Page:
Fascinating if true.Mediterranean Archaeology and Archaeometry, Vol. 17, No 1, (2017), pp. 233-250 DECODING GÖBEKLI TEPE WITH ARCHAEOASTRONOMY: WHAT DOES THE FOX SAY? Martin B. Sweatman and Dimitrios Tsikritsis We have interpreted much of the symbolism of Göbekli Tepe in terms of astronomical events. Show More Summary
I found myself somewhat amused by Brien Foerster’s video that highlights a few moments of a tour he guided in Luxor, Egypt at the Temple [...] The post The Temple of Karnak and Possibly its Worse Tour Guide appeared first on Archaeology Review.
Notable: O’Malley, R. C., Stanton, M. A., Gilby, I. C., Lonsdorf, E. V., Pusey, A., Markham, A. C., & Murray, C. M. (2016). Reproductive state and rank influence patterns of meat consumption in wild female chimpanzees (Pan troglodytes schweinfurthii). Show More Summary
Worth a read: “With this new system, scientists never have to write a grant application again”. In Bollen’s system, scientists no longer have to apply; instead, they all receive an equal share of the funding budget annually—some €30,000...Show More Summary
In this article, I’m doing something a lot of archaeologists aren’t necessarily comfortable with: showing the remains of an indigenous people, in particular: their skulls. [...] The post The Elongated Skulls Mystery Really isn’t a Mystery at All appeared first on Archaeology Review.
Notable:Bocherens, Hervé, Martin Cotte, Ricardo A. Bonini, Pablo Straccia, Daniel Scian, Leopoldo Soibelzon, Francisco J. Prevosti. 2017. Isotopic insight on paleodiet of extinct Pleistocene megafaunal Xenarthrans from Argentina. Gondwana Research (in press). Show More Summary
Notable: van Leeuwen, Edwin J. C., Katherine A. Cronin, and Daniel B. M. Haun. 2017. Tool use for corpse cleaning in chimpanzees. Scientific Reports 7:44091. doi:10.1038/srep44091 Synopsis: van Leeuwen and colleagues watched as a female chimpanzee used a grass stem to clean the teeth of a male who had died, at a sanctuary for orphaned chimpanzees. Show More Summary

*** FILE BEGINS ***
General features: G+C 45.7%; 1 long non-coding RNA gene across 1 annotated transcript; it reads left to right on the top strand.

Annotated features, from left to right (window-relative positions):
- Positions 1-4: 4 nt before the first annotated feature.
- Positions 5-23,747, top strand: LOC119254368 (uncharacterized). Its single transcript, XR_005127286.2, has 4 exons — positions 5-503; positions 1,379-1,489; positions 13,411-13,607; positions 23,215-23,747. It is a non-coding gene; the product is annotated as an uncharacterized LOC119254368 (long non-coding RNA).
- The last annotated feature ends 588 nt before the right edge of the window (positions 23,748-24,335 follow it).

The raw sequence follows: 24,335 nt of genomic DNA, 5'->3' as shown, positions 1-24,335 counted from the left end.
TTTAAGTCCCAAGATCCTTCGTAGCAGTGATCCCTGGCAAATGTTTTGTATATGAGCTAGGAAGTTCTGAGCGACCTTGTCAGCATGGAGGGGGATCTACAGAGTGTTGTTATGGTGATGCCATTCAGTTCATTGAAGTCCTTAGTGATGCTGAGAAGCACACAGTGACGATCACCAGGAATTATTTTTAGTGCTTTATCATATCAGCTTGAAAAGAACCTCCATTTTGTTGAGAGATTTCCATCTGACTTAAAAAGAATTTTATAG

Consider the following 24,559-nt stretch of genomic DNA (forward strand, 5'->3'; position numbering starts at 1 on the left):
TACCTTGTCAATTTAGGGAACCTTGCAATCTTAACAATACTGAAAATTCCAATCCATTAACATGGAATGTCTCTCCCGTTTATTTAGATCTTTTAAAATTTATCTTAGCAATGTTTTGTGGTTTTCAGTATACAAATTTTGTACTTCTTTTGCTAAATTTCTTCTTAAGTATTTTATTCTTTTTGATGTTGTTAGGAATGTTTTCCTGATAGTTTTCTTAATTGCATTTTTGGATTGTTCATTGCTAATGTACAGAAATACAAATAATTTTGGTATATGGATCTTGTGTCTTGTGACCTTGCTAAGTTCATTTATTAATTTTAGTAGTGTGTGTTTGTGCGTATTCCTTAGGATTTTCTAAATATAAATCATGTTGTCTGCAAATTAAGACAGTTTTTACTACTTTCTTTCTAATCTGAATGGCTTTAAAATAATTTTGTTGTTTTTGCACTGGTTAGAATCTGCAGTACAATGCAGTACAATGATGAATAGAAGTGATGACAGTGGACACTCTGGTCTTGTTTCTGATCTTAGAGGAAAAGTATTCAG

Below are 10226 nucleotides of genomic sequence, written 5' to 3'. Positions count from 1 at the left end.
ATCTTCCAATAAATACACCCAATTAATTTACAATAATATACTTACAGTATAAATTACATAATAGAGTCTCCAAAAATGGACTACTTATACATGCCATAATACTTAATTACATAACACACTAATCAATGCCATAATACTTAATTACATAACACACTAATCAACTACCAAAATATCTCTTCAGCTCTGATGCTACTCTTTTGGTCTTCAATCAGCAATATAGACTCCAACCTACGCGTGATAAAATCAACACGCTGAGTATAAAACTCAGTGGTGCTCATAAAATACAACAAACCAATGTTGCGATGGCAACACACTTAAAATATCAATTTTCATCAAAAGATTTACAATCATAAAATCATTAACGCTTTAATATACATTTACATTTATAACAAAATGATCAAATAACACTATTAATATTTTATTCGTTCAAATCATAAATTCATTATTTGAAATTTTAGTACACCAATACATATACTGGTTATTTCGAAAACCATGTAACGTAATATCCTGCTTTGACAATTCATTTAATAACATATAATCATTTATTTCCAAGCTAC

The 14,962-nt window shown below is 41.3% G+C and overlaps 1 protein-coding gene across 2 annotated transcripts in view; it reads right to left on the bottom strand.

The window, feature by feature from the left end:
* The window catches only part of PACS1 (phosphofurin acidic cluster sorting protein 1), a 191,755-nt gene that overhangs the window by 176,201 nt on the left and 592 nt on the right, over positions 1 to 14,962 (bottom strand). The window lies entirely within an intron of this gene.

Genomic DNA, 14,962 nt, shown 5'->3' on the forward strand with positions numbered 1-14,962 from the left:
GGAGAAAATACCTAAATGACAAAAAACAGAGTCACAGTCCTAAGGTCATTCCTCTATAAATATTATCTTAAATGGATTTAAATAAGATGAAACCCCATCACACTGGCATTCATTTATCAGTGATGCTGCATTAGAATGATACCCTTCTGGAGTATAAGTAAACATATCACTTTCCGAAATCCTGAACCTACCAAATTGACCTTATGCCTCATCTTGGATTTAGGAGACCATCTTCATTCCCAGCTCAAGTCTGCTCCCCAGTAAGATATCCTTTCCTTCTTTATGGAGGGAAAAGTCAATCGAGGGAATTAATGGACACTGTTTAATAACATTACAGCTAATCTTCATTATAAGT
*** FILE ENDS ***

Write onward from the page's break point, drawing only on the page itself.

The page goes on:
A neat article in The Conversation by Justin Bradfield discusses new chemical approaches for identifying traces of poison in the archaeological record: “We’re closer to learning when humans first daubed arrows with poison”. A recentShow More Summary
On the 18th of December 1912, amateur archaeologist Charles Dawson announced the discovery of the infamous Piltdown bones to the Royal Geological Society. Contrary to popular opinion and in keeping with the scientific process, the scientific community were very sceptical of the discovery. Show More Summary
With the advent of modern digital photography, it’s easy to take as many photographs as you want. No film to process means no film buy [...] The post Photographs are not Data appeared first on Archaeology Review.
Brien Foerster is clearly ignorant of genuine archaeological method and theory. He took a video of two Egyptian sarcophagi at the Penn State Museum in Philadelphia recently [...] The post A Misrepresentation of Two Sarcophagi by Brien Foerster appeared first on Archaeology Review.